Goodbyes both heartfelt and snarky mark the end of an era in Tokyo’s otaku district.

It’s not unusual to feel a little wistful at the end of August, as summer starts to fade and shorter days and colder nights loom. This year, August 31 was especially bittersweet for otaku, though, because it marked the final day of the last remaining Akihabara branch of Toranoana, which was once one of Japan’s premier dojinshi (self-published manga) stores.

Actually, no fewer than five Toranoana branches were permanently closing on this day, with the others being locations in Tokyo’s Shinjuku, Osaka’s Namba and Umeda, and Chiba City. The Akihabara closure was the most significant, though, since not only is the neighborhood the worldwide mecca for otaku culture, Toranoana’s Akihabara A branch had been a neighborhood fixture for the last 28 years.

But that was all ending on Wednesday night, so we made our way out to Akihabara. It’s becoming customary for the clientele of fan-oriented shops and entertainment centers to come pay their respects on the final day, and for the staff to make a speech marking the occasion, and when we arrived a little before Toranoana was scheduled to close at 8 p.m., a crowd of otaku had already gathered.

▼ A sign in the window informing passersby of the closing of the five branches on August 31

Customers inside were looking through the selection and making one last purchase, while others snapped commemorative photos of the storefront. Serving as a metaphorical time capsule, the final series being promoted outside the shop were Jewelry Hearts Academia and Rent-A-Girlfriend, with posters right above the door…

…and Sakura no Toki, with its artwork displayed just to the left of the entrance.

As the time got closer to 8, the crowd continued to grow. Eventually, there wasn’t space on the sidewalk in front of Toranoana, so people started amassing across the street, in front of the Mister Donut and Sofmap stores.

Speaking of other nearby businesses, Melon Books, another dojinshi specialty store, has a branch just two blocks away from Toranoana’s Akihabara shop.

▼ Melon Books

Melon Books was already closed for the night, but earlier in the day they’d put up a sign with the following message:

Thank you for 28 happy years

“Our neighbor two blocks over, Toranoana, will be closing today.
Esteemed rival, and fellow friend who loved Akihabara,
because you were close by, we also could do our best.
Without you here, Toranoana, thinking of the future fills us with sadness.
Selfish though it is for us to say this, everyone, please go to Toranoana today.
Challenging ourselves to be as good as Toranoana has been our goal, so with a smile, we say thank you.”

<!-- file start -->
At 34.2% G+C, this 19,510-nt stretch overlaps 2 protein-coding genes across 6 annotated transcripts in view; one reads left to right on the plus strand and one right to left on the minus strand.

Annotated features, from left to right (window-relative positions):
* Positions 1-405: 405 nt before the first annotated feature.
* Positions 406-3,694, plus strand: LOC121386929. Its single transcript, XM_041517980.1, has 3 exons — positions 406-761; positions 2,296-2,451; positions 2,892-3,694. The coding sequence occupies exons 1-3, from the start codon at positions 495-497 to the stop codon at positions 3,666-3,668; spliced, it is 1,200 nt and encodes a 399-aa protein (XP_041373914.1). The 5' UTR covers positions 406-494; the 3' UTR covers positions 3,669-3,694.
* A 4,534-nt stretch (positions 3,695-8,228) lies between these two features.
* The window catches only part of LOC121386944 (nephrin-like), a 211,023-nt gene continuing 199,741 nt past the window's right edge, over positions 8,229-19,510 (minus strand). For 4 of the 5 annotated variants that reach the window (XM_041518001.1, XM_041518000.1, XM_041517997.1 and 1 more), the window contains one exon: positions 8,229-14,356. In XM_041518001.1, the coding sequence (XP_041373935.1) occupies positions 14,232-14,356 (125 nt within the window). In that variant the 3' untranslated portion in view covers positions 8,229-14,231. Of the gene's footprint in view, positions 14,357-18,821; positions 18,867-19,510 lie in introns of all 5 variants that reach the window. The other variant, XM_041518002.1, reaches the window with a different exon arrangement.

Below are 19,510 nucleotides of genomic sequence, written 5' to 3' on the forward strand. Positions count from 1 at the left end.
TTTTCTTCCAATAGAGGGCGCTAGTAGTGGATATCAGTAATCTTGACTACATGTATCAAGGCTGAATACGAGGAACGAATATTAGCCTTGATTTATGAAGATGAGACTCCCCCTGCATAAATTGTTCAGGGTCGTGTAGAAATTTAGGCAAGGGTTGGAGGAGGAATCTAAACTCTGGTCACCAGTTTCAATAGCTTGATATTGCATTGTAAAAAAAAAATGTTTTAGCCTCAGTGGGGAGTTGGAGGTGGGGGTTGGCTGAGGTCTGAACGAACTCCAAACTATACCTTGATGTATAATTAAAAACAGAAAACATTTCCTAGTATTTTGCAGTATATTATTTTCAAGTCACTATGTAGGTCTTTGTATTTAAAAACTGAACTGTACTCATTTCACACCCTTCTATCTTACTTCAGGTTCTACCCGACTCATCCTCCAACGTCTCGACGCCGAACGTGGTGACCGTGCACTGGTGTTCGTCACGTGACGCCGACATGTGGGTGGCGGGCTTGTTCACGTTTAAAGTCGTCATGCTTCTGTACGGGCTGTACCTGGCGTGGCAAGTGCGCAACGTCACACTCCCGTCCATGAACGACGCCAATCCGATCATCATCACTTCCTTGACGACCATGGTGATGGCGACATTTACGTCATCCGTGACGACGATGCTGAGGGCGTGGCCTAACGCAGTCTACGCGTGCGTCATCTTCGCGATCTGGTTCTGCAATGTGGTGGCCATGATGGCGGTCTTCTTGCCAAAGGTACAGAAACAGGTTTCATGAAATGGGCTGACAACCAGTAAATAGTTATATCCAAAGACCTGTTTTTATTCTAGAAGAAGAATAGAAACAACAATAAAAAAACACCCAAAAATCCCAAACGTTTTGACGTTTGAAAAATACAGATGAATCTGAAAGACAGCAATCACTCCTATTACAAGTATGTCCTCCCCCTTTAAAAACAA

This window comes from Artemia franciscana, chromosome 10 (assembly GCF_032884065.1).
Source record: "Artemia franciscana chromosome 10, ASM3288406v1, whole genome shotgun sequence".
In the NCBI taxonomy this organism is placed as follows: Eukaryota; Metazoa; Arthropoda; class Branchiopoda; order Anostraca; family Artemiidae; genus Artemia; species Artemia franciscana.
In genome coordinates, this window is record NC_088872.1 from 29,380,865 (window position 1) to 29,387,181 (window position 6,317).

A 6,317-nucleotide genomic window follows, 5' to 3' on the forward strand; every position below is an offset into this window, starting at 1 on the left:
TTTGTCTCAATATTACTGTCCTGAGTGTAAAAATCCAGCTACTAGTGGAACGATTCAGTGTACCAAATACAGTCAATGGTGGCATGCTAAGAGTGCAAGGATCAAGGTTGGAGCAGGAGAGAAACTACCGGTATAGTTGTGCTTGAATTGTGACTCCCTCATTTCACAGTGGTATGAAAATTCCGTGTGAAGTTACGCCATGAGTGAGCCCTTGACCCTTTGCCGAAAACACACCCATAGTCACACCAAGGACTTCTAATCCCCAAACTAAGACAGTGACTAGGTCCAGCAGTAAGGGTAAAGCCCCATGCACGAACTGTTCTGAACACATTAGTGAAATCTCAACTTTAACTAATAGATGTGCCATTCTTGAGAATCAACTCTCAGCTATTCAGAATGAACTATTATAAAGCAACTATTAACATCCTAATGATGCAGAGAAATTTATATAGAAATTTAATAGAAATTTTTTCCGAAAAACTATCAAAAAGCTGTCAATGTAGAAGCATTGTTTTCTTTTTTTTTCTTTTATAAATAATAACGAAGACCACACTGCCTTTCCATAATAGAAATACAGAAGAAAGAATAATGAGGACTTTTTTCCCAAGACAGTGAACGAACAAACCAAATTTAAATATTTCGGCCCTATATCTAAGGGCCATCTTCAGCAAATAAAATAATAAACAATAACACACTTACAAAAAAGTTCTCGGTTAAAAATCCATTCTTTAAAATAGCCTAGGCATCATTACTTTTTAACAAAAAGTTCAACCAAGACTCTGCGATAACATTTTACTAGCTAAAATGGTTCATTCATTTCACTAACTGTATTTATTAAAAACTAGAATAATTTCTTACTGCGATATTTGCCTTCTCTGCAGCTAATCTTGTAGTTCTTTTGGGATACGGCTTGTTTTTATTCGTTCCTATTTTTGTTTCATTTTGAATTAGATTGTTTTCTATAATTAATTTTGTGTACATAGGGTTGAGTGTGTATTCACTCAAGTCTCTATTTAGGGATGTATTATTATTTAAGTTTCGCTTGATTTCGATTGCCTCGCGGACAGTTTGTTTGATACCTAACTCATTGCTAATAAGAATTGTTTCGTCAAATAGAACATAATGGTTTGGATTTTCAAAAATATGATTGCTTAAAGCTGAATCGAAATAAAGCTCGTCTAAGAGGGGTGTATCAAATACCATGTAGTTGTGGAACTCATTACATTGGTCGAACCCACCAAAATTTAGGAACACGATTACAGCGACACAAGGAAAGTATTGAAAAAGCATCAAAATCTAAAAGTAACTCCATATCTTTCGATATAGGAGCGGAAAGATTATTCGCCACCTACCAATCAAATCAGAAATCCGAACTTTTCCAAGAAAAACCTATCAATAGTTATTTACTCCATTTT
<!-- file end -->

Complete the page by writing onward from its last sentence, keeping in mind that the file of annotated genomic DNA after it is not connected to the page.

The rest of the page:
If that phrasing sounds familiar, it’s the same message that the Akihabara Burger King branch posted when the Akihabara McDonald’s closed down two years ago, with the same layout, which means that if you read the first character in each of the lines of text vertically, they spell out Watashi tachi no kachi,” or “Victory is ours.”

▼ The Melon Books sign, with 私たちの勝チ (“Victory is ours”) hidden in the far left column of text.

We then headed back over to Toranoana, but even though 8 o’clock came and went, the staff was still working hard, ringing up its last-ever shoppers’ purchases. At about 8:25, all the customers had been taken care of, and Toranoana’s staff came out to greet the assembled crowd, and the branch manager said a few words.

Even with a megaphone, it wasn’t easy to hear him over some of the surrounding noise of the city, but Toranoana’s appreciation for its fans was clear as he said:

“Thank you all for coming out, even in this hot weather on a weeknight.

As you are all already aware, today, August 31, is the last day for the Toranoana Akihabara A store to be in operation. We didn’t imagine that so many people would gather, and we are very happy to see that we are so loved. It’s very sad for our store’s time to be ending, but as we close, we hope that we’ll be able to see you all again, somewhere, in a new capacity.

Also, Toranoana itself remains in business, and we’ll continue to do our best through our online sales service, so we hope you’ll make use of it and show it the same love you have shown us here in Akihabara.

Thank you again for coming out tonight. Toranoana Akihabara A branch is now closed. Thank you for shopping with us for so many years.”

As mentioned in the manager’s speech, Toranoana will continue to sell doujinshi online, and it also has a number of regional satellite shops within other stores (essentially Toranoana-branded dojinshi corners inside of bookstores). There’s also one remaining full-fledged Toranona physical branch, the fujoshi-oriented store in Tokyo’s Ikebukuro neighborhood.

Still, as the crowd burst into emotional applause, the staff bowed deeply, and when the shutter on the store came down one last time, the curtain was also coming down on a period of Akihabara history.

Photos ©SoraNews24
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